BARTELLA, Iraq -- Abu Imad wasn’t particularly worried when masked gunmen from a range of militant Islamist groups took control of the northern city of Mosul, where he lived.
“When they came in June and drove out the army, things became normal quickly. I didn’t see any reason to flee,” he said, sitting in St. Georges Syriac Catholic Church in Bartella, a dusty flyspeck Christian village less than 20 miles from Mosul.
“There were no problems at first, and the only sign of a change was that the traffic police were men that we did not know,” he said. “Some were Iraqi, and others spoke (classical Arabic) so it was hard to tell where they were from. Some didn’t speak Arabic at all, but they treated everyone in a good way, and so I didn’t want to leave.”
But then on July 12, Islamists marked Abu Imad’s house with an “n,” for Nusari, a derogatory Arabic term for a nonbeliever. “When I asked them why, they said, ‘To mark your house as protected if outsiders come to Mosul.’ That’s when I grew worried,” he said.
A week later, Abu Imad, a Syriac Catholic, had packed up and left.
He and the rest of northern Iraq’s multitude of Christian sects have plenty of reason to worry about the self-proclaimed Islamic caliphate that’s taken hold in much of northern and western Iraq and eastern Syria since Mosul fell to the Islamic State on June 9. The men who lead the caliphate adhere to the most austere and literal interpretation of Islam, one that subscribes to the notion that improperly pious Muslims can be killed and that Christians, Jews and other monotheistic minorities must pay a protection tax or face a similar fate.
“It’s a financial punishment for refusing to become Muslim,” said the rector of St. Georges, Father Ammar, explaining “jizya,” a tax the ancient caliphates levied on non-Muslims. Father Ammar, following local custom, gave only his first name.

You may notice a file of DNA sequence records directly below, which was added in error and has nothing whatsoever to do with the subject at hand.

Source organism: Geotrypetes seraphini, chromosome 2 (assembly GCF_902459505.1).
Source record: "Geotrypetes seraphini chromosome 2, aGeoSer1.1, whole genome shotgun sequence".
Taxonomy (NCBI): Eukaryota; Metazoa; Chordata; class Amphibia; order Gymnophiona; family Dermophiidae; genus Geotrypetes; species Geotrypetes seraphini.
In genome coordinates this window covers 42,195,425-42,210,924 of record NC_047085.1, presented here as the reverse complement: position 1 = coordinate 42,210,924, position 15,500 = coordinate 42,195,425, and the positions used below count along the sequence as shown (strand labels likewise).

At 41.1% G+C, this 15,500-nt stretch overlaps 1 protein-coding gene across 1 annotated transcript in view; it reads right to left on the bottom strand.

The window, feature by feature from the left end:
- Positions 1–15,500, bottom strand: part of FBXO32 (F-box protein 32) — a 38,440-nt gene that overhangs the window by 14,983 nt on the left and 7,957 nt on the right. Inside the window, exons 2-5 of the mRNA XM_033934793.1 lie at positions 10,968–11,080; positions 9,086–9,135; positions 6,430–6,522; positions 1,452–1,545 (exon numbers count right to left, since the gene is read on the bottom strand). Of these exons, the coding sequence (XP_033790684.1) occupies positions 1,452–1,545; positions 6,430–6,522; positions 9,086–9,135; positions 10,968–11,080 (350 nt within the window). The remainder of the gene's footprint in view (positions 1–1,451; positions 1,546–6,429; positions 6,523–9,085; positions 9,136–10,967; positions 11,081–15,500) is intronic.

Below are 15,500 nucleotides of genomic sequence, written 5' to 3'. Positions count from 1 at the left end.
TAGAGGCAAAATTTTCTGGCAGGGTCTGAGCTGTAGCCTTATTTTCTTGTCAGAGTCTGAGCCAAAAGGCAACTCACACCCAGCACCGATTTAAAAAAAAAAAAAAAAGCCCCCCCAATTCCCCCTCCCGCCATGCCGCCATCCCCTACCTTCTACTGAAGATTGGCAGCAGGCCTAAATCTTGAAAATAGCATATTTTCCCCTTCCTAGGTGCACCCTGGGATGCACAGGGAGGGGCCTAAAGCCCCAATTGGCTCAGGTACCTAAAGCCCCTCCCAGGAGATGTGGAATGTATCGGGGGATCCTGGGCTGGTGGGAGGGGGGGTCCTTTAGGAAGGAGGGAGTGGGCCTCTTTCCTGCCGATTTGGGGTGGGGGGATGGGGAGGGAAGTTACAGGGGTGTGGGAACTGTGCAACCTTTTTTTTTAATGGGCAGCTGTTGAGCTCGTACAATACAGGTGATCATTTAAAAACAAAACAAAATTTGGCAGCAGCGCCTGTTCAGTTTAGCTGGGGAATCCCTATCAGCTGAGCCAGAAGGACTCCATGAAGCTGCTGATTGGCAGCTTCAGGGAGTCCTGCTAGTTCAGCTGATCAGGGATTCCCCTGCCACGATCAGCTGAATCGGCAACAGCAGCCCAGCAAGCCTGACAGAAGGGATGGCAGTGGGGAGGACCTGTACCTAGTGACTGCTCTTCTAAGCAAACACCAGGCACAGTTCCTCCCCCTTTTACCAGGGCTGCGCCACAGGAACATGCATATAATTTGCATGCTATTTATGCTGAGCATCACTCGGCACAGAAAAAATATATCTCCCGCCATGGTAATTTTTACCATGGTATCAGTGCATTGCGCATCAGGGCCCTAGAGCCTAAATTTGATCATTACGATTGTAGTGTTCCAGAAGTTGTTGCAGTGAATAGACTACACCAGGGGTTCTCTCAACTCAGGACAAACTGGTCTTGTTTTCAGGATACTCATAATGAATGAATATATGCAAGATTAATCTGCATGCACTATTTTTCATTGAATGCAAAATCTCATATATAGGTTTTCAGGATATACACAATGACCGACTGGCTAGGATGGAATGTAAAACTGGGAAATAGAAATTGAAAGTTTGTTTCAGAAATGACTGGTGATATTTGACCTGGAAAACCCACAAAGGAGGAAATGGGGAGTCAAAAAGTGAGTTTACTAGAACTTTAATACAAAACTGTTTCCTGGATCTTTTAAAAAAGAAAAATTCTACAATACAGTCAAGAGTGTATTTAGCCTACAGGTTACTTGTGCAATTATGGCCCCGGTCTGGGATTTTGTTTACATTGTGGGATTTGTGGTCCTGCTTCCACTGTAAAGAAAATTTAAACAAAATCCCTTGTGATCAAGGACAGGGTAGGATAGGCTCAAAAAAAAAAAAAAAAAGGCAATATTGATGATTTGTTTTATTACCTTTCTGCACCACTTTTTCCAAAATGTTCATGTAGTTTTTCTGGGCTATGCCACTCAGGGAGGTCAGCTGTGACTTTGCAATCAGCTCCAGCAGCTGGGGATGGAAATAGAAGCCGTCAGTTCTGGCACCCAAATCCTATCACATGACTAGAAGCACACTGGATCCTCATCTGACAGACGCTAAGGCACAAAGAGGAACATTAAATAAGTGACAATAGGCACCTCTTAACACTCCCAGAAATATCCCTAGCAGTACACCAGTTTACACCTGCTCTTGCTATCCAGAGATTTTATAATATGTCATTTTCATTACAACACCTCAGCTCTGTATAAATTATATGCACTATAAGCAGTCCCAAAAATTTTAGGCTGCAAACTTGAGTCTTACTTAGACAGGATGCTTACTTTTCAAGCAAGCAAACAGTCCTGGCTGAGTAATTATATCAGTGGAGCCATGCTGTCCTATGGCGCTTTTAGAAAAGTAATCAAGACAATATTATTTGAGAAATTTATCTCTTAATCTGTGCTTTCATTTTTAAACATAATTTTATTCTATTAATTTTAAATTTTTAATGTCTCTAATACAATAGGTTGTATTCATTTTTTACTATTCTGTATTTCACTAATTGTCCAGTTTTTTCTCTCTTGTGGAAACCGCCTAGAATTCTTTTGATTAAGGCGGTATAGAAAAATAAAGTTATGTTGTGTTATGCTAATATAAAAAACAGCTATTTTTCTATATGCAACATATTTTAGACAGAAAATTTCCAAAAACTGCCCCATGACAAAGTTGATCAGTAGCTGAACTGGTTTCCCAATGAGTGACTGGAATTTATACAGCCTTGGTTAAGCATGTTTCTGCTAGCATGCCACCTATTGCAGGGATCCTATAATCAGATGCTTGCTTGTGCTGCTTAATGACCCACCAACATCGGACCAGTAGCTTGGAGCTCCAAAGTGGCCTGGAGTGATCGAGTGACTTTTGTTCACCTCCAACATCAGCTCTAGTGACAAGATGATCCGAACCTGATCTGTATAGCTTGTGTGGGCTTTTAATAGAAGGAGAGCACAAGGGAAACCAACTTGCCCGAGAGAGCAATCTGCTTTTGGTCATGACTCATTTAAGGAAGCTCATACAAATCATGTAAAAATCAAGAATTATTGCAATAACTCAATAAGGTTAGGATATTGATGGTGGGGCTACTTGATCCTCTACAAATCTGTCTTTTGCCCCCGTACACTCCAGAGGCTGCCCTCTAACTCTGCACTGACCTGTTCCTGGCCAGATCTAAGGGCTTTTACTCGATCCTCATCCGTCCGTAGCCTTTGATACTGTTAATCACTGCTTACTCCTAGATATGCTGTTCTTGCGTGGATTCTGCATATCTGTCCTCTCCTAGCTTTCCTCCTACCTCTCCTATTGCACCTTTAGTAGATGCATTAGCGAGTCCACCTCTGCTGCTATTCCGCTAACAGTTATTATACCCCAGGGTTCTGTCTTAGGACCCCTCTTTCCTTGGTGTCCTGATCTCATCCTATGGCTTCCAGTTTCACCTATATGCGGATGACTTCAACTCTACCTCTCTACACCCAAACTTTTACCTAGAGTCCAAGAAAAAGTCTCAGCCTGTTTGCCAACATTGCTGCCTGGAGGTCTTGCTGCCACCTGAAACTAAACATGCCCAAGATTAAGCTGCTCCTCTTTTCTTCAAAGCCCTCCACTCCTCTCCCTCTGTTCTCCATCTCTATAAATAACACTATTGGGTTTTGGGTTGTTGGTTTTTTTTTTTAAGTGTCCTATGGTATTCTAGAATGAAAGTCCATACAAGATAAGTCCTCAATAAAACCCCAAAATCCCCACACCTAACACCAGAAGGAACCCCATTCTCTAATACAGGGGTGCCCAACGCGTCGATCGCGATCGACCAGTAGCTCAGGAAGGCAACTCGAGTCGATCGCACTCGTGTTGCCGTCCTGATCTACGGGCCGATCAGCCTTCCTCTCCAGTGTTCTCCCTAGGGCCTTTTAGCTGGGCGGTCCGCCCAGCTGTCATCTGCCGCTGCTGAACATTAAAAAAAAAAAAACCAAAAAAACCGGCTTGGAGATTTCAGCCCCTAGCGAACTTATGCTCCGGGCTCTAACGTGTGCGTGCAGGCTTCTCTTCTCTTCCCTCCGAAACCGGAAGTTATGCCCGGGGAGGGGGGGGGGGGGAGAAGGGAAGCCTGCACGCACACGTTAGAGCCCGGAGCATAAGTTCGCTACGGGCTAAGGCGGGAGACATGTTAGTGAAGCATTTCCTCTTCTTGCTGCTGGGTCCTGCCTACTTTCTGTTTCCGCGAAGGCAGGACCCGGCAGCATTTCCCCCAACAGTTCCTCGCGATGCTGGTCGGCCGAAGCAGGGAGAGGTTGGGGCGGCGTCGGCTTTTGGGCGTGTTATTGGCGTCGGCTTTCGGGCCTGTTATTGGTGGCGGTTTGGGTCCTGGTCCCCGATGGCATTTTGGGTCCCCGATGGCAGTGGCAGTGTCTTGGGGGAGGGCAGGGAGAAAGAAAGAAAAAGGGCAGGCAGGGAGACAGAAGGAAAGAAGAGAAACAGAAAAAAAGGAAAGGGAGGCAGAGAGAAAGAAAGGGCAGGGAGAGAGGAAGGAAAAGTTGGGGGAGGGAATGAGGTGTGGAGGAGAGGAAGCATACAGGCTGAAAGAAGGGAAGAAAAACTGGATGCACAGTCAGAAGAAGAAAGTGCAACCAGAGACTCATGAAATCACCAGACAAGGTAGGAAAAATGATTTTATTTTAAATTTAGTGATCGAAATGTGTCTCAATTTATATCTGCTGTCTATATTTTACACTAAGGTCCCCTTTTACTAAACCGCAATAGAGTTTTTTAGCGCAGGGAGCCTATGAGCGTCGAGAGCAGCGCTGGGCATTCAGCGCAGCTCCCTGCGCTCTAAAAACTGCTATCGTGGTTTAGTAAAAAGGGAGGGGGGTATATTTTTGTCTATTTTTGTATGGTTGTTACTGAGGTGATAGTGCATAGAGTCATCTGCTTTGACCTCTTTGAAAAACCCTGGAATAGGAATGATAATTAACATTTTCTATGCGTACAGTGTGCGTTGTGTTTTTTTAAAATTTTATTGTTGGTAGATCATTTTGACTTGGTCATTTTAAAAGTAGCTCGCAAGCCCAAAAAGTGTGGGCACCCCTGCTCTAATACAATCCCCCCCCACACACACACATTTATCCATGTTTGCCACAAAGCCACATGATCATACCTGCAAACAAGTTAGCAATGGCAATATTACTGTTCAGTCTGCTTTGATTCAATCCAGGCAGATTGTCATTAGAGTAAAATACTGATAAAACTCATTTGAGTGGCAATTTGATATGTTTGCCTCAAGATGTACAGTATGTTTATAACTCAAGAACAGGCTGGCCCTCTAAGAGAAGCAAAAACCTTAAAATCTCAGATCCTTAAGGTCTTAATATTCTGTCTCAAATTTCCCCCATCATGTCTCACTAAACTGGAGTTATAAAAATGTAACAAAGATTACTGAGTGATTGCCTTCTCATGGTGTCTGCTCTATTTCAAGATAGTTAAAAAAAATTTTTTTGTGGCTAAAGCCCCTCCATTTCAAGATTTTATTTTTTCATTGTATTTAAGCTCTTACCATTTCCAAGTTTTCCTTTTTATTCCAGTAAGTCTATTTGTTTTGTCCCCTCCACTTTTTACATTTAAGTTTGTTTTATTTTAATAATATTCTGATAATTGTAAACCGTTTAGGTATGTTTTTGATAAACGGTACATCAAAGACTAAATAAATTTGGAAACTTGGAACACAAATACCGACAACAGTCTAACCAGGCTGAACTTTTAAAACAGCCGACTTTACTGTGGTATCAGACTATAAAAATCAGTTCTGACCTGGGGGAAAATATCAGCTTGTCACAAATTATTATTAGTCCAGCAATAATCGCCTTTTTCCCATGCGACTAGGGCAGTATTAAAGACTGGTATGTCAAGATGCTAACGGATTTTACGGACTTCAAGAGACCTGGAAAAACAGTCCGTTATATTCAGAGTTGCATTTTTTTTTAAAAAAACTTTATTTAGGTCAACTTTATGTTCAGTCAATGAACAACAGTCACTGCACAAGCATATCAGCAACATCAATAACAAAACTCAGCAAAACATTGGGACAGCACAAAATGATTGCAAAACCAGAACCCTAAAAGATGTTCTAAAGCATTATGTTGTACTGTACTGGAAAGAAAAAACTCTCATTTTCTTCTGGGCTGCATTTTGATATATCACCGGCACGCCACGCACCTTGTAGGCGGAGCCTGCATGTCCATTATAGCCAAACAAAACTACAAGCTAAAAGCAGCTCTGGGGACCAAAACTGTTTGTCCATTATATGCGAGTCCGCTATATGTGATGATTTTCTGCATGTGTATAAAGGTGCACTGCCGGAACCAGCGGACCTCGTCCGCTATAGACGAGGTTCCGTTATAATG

Christians _ Syriac Catholics, Chaldeans, Yazidis and a slew of other smaller sects _ have been part of the social fabric of northern Iraq and eastern Syria for centuries. They enjoyed protection from secular governments, including the late Saddam Hussein’s in Iraq and President Bashar Assad’s in Syria. They even benefited under the Shiite Muslim government of Iraqi Prime Minister Nouri al Maliki, who’s preferred to focus sectarian repression on Sunni Muslims, the Shiites’ historical political and religious rivals. That’s helped the Christians avoid the charge of regime collaboration, which their community has often been accused of in Syria and Iraq.
“Maliki ignored the Christians, which for them is probably a good thing,” summed up an Iraqi journalist in Baghdad, who didn’t want his name attached to the comment because of stringent anti-criticism laws imposed on the country’s news media. As for Saddam, he loved the Christians because they were the one group he knew could never overthrow him, the journalist said.
Not so with “daash,” as nearly everyone in Iraq calls the Islamic State, using its Arabic acronym. Within weeks of its takeover of northern Iraq, it’s shown that Christians are expected to obey the rules, whatever century they may come from.
Within days of the appearance of the scarlet “n” on Abu Imad’s house, the Islamic State’s Islamic law council demanded a meeting with the top religious authorities from the Christian sects in Mosul, in many cases calling on the officials to come to Mosul from Baghdad for the session.
“They really think they’re an Islamic state and can just call a meeting with other legitimate religious leaders. It’s insane,” said Father Ammar, whose Baghdad-based bishop was summoned to the session but chose not to attend. “I’m not even a bishop and am from Qarakosh, but I wasn’t going to go to negotiate jizya.”